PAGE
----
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Manuscript Title: Monte Carlo integration program for the n-particle relativistic phase space integral in invariant variables.
Authors: R.A. Morrow
Program title: MCN
Catalogue identifier: AAWB_v1_0
Distribution format: gz
Journal reference: Comput. Phys. Commun. 13(1977)399
Programming language: Fortran.
Computer: IBM 370/148.
Operating system: CMS, DOS.
RAM: 31K words
Word size: 32
Keywords: Scattering, Particle physics, Elementary particle, Multiparticle, Monte carlo, Phase space, Lorentz invariant, Physical region, Exceptional region, Importance sampling, Cross section, Differential Distribution, Scatter plot.
Classification: 11.2.

Nature of problem:
In scattering and production reactions of relativistic elementary particles cross sections and differential distributions resulting from an assumed theoretical transition matrix element are often wanted. The n-particle relativistic momentum phase space integral must be numerically evaluated to yield such information. In the course of this evaluation not only are 3n-10 independent variables dealt with but, in general, several dependent variables are encountered as well.

Solution method:
A Monte Carlo integration method is used to numerically evaluate the phase space integral by randomly generating values of the independent variables. Subsequently several dependent invariants which depend on the independent ones in a nonlinear fashion are evaluated. The invariant variables used are squares of sums of adjacent 4-momenta. Facilities are also provided for the printing out of desired distributions in both tabular and histogram form.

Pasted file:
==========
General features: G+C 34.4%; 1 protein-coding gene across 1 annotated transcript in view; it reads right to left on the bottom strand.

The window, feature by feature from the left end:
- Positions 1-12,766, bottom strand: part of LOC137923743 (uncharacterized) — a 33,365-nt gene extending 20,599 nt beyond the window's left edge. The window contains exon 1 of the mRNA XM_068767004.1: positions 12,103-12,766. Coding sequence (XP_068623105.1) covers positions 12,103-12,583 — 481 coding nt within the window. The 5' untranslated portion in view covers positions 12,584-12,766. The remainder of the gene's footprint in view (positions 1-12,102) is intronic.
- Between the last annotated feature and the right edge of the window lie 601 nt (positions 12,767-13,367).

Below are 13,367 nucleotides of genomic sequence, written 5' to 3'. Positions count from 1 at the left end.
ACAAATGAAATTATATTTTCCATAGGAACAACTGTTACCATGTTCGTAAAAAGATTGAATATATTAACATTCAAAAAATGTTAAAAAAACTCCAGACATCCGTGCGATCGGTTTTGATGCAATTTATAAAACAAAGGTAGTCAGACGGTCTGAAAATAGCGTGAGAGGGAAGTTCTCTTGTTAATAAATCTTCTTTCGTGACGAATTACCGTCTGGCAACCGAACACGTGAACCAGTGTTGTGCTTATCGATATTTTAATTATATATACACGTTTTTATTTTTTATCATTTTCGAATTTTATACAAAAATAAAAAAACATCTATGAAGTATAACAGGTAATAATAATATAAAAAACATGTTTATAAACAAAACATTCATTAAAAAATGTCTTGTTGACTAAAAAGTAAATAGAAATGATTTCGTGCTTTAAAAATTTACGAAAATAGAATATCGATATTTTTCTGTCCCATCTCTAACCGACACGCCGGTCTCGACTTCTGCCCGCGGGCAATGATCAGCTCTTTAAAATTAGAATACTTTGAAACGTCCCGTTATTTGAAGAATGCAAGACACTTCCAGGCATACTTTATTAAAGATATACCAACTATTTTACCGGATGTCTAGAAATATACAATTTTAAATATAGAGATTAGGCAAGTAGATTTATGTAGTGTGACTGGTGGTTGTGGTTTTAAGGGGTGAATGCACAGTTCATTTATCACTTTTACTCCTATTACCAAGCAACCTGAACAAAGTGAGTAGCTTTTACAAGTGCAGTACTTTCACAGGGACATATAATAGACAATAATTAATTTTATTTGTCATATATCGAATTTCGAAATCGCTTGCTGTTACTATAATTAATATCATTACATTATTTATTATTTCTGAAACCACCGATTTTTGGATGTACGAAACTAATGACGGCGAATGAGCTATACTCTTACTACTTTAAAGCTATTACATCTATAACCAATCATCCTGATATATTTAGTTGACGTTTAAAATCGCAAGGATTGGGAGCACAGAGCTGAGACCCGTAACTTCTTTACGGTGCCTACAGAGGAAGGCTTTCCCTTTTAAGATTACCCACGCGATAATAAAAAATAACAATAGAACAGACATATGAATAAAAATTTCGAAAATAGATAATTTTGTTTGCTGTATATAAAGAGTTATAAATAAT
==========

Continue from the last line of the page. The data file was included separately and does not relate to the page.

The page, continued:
The program is dimensioned for up to 15 (incoming plus outgoing) particles, for up to 24 distributions and for up to 5 scatter (two dimensional) plots. Each of the 24 distributions can have up to 100 bins. Any or all of these limits can be easily increased by the user.

Unusual features:
MCN is unique in the manner in which the dependent invariants are calculated from randomly generated values of the independent ones. A rapid, direct, iterative method is used which is accurate even in the execptional regions of the physical region, e.g. those regions corresponding to forward-like scattering. Another unusual feature is that the first distribution printed out is actually a test distribution that serves to indicate how efficient the event generation has been. Details of the analytical work underlying this program can be found elsewhere.